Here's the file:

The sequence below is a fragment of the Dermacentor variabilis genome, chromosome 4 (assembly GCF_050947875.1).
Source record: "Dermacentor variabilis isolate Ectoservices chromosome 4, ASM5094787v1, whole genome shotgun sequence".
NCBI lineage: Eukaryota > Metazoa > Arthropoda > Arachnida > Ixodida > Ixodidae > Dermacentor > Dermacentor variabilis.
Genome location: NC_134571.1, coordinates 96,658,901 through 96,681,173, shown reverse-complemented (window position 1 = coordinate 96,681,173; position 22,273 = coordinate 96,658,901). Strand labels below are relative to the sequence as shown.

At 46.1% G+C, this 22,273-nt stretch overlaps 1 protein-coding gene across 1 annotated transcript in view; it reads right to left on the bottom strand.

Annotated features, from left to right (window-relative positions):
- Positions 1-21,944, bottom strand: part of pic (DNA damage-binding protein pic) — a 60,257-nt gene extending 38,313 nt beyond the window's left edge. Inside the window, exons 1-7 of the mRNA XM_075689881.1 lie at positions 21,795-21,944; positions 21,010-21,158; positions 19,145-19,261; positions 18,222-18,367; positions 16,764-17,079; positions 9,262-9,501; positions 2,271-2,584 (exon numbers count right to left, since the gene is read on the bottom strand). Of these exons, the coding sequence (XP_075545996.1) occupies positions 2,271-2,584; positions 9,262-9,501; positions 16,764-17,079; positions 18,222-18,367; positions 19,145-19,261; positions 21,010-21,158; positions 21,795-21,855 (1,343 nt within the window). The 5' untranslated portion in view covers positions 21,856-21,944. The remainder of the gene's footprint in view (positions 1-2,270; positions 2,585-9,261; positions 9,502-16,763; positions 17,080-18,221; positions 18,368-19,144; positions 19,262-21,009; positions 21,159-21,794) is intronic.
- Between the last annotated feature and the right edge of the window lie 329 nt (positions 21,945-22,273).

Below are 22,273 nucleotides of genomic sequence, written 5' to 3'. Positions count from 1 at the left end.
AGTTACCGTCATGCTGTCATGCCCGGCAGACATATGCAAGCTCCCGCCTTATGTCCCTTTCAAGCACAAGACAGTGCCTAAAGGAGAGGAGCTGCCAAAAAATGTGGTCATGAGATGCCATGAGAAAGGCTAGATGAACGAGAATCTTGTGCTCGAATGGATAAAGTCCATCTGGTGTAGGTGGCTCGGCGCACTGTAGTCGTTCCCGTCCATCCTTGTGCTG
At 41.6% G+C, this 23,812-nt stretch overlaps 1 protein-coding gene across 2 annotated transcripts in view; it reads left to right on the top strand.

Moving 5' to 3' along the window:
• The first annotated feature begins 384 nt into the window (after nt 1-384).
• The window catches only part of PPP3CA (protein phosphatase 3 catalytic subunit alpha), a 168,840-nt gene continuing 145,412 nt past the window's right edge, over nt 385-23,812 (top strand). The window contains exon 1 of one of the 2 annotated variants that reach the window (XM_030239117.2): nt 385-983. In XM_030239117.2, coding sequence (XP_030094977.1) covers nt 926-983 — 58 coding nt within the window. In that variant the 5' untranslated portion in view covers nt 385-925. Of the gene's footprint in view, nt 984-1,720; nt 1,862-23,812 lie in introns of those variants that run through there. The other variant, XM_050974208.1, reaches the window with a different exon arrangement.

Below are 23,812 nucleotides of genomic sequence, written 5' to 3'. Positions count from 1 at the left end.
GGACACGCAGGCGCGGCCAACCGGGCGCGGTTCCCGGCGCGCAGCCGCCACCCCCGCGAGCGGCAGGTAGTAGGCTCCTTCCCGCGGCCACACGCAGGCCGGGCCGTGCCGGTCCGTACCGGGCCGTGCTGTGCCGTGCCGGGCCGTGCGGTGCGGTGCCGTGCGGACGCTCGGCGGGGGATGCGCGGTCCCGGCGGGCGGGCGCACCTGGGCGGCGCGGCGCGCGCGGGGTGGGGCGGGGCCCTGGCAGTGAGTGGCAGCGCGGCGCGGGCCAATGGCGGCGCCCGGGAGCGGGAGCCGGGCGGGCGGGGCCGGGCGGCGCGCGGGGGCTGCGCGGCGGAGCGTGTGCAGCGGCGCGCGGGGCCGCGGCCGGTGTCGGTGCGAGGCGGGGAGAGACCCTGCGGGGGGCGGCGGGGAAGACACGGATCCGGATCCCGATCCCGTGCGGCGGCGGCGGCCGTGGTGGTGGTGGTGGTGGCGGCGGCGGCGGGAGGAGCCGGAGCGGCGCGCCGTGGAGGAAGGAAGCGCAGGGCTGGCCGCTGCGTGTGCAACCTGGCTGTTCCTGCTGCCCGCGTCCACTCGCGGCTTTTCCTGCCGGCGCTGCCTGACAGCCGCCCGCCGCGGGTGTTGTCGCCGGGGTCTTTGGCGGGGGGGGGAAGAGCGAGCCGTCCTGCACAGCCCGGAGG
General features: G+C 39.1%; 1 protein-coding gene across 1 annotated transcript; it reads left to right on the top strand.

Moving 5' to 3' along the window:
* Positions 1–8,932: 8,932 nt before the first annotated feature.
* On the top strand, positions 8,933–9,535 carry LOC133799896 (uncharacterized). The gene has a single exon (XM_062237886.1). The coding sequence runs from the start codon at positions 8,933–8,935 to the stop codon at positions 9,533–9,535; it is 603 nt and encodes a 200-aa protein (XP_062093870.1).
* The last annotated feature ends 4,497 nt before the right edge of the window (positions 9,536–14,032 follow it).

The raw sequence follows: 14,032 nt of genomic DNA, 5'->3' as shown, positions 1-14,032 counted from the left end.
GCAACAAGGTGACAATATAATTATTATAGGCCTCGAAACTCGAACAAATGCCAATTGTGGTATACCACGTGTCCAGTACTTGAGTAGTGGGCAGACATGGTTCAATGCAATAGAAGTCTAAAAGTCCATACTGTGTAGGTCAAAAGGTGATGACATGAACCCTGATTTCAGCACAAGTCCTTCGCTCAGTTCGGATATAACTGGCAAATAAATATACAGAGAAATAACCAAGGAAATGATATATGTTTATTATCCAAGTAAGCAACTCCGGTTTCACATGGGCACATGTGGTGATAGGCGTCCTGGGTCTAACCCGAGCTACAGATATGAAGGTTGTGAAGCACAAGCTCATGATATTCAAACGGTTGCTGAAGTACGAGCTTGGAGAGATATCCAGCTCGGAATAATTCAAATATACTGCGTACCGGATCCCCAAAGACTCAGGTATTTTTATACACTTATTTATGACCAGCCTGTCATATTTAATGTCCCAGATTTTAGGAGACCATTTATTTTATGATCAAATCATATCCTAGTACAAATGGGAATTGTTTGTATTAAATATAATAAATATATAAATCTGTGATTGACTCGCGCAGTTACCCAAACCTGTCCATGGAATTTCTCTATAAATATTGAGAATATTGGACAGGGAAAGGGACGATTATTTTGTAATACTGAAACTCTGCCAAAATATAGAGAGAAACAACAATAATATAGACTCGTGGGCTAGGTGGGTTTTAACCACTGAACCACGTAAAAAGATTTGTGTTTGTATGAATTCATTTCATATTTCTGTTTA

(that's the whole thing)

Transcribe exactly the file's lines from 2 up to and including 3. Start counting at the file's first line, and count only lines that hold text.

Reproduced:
Source record: "Dermacentor variabilis isolate Ectoservices chromosome 4, ASM5094787v1, whole genome shotgun sequence".
NCBI lineage: Eukaryota > Metazoa > Arthropoda > Arachnida > Ixodida > Ixodidae > Dermacentor > Dermacentor variabilis.